From the print edition
MANAGUA, Nicaragua – Jason Puracal has had plenty of time to think over the past two years, but he still can’t figure out how he ended up behind bars in Nicaragua for a crime he says he didn’t commit.
“I have been asking myself the same question every day for two years, and I still don’t know the answer,” Puracal said in a phone interview this week from his U.S. home in Tacoma, Washington. “I don’t know what the motivation was for police to invent such horrible lies about me. And it’s possible that I will never know.”
The 35-year-old former real estate broker was released from jail last Thursday after serving two years. He was deported last Friday, following a Nicaraguan appeals court ruling that annulled a 22-year conviction for drug trafficking, money laundering and organized crime. Ten other Nicaraguan co-defendants were also released.
The appellate court’s ruling is not the same as finding defendants innocent, said Roberto Rodríguez, lead justice of the three-judge appellate court that ordered Puracal’s release. “Some of the accused had nothing to do with the case,” Rodríguez told The Tico Times, without specifying which of the accused he considered innocent and which he considered suspect.
All 11 were released because prosecutors failed to prove anyone guilty beyond a reasonable doubt, he said.
“To convict someone of a crime, they need to be proven guilty in court,” Rodríguez said.
Puracal has consistently maintained his innocence and said that prior to his arrest in November 2010, he didn’t know any of the 10 co-defendants who prosecutors said belonged to a drug trafficking gang.
The U.S. citizen’s arrest and conviction were widely denounced by U.S. lawmakers, the U.N. Office of the High Commission for Human Rights, and a number of international activist groups that fight wrongful imprisonment. Puracal’s case also received widespread international media coverage and shed light on Nicaragua’s terrible prison conditions, adding to international pressure building against the Sandinista government.
Eventually, the government appeared to budge. Two months before the appeals hearing was scheduled – a full year after the conviction and six months beyond the legally established time limit to do so – the warden at La Modelo maximum security prison, east of the capital, ordered Puracal taken out of general population and moved into a more comfortable private cell that was originally fashioned for former President Arnoldo Alemán, for his brief stay in 2004.
Puracal said the move might have saved his life.
“I am lucky that the prison put me in better conditions for the last couple of months,” he said. “They were able to get me some medical attention. I was put on eight different medications and was able to get food daily, or at least weekly; so, I would have three or four days of decent meals. I gained weight. I gained about 15 pounds. I was able to get the majority of my health issues taken care of.”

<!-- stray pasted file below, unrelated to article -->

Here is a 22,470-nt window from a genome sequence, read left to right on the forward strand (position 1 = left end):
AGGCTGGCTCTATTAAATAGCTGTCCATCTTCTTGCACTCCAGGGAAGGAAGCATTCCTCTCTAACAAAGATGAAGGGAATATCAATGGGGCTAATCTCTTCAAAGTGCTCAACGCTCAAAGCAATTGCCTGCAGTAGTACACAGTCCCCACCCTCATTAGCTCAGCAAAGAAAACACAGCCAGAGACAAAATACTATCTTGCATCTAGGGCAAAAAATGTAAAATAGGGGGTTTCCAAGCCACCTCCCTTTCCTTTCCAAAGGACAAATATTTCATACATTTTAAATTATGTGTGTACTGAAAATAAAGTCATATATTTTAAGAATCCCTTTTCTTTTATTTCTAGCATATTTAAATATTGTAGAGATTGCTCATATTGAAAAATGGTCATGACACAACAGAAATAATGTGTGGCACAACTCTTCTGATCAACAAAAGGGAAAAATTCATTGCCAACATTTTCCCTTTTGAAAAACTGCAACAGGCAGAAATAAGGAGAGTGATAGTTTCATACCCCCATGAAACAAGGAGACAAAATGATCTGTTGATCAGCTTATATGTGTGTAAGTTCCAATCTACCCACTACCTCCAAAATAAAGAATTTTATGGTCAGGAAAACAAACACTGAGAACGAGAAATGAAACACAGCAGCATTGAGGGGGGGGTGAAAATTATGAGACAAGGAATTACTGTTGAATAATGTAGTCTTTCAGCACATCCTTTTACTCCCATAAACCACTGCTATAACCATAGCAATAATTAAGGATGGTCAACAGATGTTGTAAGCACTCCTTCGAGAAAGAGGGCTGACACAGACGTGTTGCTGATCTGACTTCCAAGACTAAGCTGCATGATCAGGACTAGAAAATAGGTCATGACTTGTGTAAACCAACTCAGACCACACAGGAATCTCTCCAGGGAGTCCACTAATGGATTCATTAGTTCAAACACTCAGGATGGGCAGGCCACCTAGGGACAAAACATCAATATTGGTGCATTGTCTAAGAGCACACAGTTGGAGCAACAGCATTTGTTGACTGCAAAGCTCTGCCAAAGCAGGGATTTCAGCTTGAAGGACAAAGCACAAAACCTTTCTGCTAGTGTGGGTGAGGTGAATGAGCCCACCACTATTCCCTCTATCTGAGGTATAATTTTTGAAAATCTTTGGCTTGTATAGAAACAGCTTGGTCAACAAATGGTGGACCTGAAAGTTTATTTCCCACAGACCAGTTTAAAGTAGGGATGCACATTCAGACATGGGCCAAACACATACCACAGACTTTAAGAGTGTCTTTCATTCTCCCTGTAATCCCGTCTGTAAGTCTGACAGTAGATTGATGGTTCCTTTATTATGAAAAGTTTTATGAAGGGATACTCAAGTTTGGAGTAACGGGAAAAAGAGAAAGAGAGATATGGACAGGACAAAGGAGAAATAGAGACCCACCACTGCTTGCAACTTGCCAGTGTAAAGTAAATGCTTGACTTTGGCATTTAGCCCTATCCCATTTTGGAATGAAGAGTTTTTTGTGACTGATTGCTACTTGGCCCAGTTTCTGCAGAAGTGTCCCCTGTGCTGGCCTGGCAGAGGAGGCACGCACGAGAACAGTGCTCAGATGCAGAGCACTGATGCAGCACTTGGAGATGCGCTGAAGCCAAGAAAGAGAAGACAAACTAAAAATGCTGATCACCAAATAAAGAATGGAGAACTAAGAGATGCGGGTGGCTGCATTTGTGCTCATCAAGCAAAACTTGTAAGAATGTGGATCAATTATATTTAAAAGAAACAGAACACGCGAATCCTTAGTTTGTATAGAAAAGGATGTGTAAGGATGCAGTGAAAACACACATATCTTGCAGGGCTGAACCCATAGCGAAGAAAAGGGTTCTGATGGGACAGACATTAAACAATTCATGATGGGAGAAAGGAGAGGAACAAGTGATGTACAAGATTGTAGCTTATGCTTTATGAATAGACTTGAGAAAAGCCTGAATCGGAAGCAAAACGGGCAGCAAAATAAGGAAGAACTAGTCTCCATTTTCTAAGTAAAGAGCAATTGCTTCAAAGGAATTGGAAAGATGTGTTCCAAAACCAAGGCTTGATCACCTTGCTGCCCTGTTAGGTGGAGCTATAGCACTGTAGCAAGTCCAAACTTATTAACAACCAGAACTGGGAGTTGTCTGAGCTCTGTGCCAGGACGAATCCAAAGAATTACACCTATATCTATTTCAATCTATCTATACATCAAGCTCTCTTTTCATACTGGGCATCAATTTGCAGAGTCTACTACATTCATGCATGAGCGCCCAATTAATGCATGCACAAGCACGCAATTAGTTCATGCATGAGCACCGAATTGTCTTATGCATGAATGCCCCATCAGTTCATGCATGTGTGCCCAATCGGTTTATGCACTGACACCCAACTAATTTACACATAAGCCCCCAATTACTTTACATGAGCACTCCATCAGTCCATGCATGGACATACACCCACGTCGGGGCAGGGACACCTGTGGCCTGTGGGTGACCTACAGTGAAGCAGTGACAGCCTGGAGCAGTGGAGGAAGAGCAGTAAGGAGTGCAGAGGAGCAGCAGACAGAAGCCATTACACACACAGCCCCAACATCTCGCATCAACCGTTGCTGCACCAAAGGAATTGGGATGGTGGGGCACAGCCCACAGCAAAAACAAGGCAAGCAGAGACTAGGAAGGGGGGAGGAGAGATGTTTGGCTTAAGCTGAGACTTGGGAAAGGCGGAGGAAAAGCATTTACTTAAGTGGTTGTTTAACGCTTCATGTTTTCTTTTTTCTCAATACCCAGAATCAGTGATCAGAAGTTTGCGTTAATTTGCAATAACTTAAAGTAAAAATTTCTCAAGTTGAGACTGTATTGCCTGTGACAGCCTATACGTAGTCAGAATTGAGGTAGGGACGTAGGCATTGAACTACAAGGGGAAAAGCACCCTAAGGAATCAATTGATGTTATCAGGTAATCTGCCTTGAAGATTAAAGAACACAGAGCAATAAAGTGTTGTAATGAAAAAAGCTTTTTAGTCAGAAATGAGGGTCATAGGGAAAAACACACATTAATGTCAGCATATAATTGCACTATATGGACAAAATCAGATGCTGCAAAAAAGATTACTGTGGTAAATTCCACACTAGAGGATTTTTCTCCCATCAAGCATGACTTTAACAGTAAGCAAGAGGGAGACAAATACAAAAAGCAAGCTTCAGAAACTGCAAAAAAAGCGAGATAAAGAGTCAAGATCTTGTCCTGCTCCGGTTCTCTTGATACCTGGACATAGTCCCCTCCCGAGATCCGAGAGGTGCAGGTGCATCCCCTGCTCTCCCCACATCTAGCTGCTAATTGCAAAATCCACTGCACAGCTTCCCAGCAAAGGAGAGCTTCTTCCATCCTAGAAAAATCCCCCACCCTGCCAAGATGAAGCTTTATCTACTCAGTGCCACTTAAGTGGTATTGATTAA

“I am very grateful that prison officials and the Nicaraguan government allowed me to do that, and put me in those better conditions,” he added. “I wouldn’t be in the state I am today if it weren’t for those last two months.”
The rest of his prison experience was “horrific,” Puracal said.
“It is a very hot, dirty and nasty place that is infected with chiggers and ants and cockroaches and mosquitoes. There is no running water, there is not enough food, and the food that is given is not a balanced diet; it is rice and beans three times a day,” he said. “The water is not potable. And it’s a very negative environment. You’re in with murderers, rapists and real drug dealers. There is a lot of violence and tension between them. So it is a real struggle just to stay alive.”
Puracal’s strategy in prison was to stay far from the madding crowd.
“I tried to keep to myself as much as possible,” he said. “Obviously, you can’t avoid everybody, but really I just focused on my son and my wife. My son was my hope; he was my ray of shining light. I knew I had to survive this and I needed to get to the end and get out to be back with him.”
The international attention that Puracal’s case drew to Nicaragua’s dismal prison conditions appears to be spurring the Sandinista government into action. President Daniel Ortega recently announced that the lion’s share of $9.2 million that Nicaragua recently confiscated from 18 alleged Mexican drug traffickers posing as journalists for Mexican news station Televisa will go toward improving the country’s prison conditions.
However, the Nicaraguan president’s fiat – issued before the trial of the 18 Mexican defendants begins Dec. 3 – is arguably illegal, as it violates the presumption of innocence, due process and a Nicaraguan law that stipulates that money confiscated in the drug war should pass to the Finance Ministry, legal analysts said.
Starting Over in the U.S.
Now that he is out of jail and back home, Puracal said he is focused on putting his life and family back together. His legal defense cost his family half a million dollars, plunging them deep into debt with maxed-out credit cards and bank loans.
He said that after his “15 minutes of fame” are over, he looks forward to returning to school to get a master’s degree in sustainable urban development. He also didn’t rule out a possible return to Nicaragua.
“My wife is Nicaraguan, my son was born there, I spent 10 years of my life there, and I fell in love with Nicaragua,” he said. “Nicaragua will always hold a place in my heart.”
But for now, Puracal is just glad to be at home with his family: “It’s still very overwhelming, but I am just trying to enjoy every moment with my family.”